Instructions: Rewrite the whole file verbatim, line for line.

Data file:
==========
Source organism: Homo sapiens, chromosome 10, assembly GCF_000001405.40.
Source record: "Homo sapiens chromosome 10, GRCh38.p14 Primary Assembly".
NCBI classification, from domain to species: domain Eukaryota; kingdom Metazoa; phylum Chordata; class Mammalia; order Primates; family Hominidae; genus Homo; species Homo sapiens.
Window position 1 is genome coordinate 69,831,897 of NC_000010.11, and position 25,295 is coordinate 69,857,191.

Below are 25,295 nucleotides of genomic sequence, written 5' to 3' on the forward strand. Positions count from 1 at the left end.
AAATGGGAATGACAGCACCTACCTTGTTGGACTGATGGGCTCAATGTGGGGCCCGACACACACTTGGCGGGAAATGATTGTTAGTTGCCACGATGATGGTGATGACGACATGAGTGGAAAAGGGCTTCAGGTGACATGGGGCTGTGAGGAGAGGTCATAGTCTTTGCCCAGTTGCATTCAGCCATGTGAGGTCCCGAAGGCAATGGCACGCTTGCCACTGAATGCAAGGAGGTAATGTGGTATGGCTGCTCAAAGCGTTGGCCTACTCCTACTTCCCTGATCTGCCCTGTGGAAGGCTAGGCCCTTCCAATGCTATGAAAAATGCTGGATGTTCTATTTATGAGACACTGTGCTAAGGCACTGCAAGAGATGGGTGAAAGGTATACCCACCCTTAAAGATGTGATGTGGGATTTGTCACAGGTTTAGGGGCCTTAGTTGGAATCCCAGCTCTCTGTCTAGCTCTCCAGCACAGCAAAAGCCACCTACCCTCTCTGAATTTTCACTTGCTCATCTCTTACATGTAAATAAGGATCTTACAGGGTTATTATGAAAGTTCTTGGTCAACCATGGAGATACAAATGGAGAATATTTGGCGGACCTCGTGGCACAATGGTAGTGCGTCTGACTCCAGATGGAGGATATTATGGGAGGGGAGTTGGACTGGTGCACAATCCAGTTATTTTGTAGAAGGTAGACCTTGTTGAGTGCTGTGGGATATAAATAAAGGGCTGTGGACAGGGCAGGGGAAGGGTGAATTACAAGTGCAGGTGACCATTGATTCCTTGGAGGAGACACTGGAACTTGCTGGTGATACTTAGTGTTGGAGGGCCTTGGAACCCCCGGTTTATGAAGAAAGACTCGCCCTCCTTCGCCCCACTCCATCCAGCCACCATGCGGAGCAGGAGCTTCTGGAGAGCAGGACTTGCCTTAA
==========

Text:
Source organism: Homo sapiens, chromosome 10, assembly GCF_000001405.40.
Source record: "Homo sapiens chromosome 10, GRCh38.p14 Primary Assembly".
NCBI classification, from domain to species: domain Eukaryota; kingdom Metazoa; phylum Chordata; class Mammalia; order Primates; family Hominidae; genus Homo; species Homo sapiens.
Window position 1 is genome coordinate 69,831,897 of NC_000010.11, and position 25,295 is coordinate 69,857,191.

Below are 25,295 nucleotides of genomic sequence, written 5' to 3' on the forward strand. Positions count from 1 at the left end.
AAATGGGAATGACAGCACCTACCTTGTTGGACTGATGGGCTCAATGTGGGGCCCGACACACACTTGGCGGGAAATGATTGTTAGTTGCCACGATGATGGTGATGACGACATGAGTGGAAAAGGGCTTCAGGTGACATGGGGCTGTGAGGAGAGGTCATAGTCTTTGCCCAGTTGCATTCAGCCATGTGAGGTCCCGAAGGCAATGGCACGCTTGCCACTGAATGCAAGGAGGTAATGTGGTATGGCTGCTCAAAGCGTTGGCCTACTCCTACTTCCCTGATCTGCCCTGTGGAAGGCTAGGCCCTTCCAATGCTATGAAAAATGCTGGATGTTCTATTTATGAGACACTGTGCTAAGGCACTGCAAGAGATGGGTGAAAGGTATACCCACCCTTAAAGATGTGATGTGGGATTTGTCACAGGTTTAGGGGCCTTAGTTGGAATCCCAGCTCTCTGTCTAGCTCTCCAGCACAGCAAAAGCCACCTACCCTCTCTGAATTTTCACTTGCTCATCTCTTACATGTAAATAAGGATCTTACAGGGTTATTATGAAAGTTCTTGGTCAACCATGGAGATACAAATGGAGAATATTTGGCGGACCTCGTGGCACAATGGTAGTGCGTCTGACTCCAGATGGAGGATATTATGGGAGGGGAGTTGGACTGGTGCACAATCCAGTTATTTTGTAGAAGGTAGACCTTGTTGAGTGCTGTGGGATATAAATAAAGGGCTGTGGACAGGGCAGGGGAAGGGTGAATTACAAGTGCAGGTGACCATTGATTCCTTGGAGGAGACACTGGAACTTGCTGGTGATACTTAGTGTTGGAGGGCCTTGGAACCCCCGGTTTATGAAGAAAGACTCGCCCTCCTTCGCCCCACTCCATCCAGCCACCATGCGGAGCAGGAGCTTCTGGAGAGCAGGACTTGCCTTAA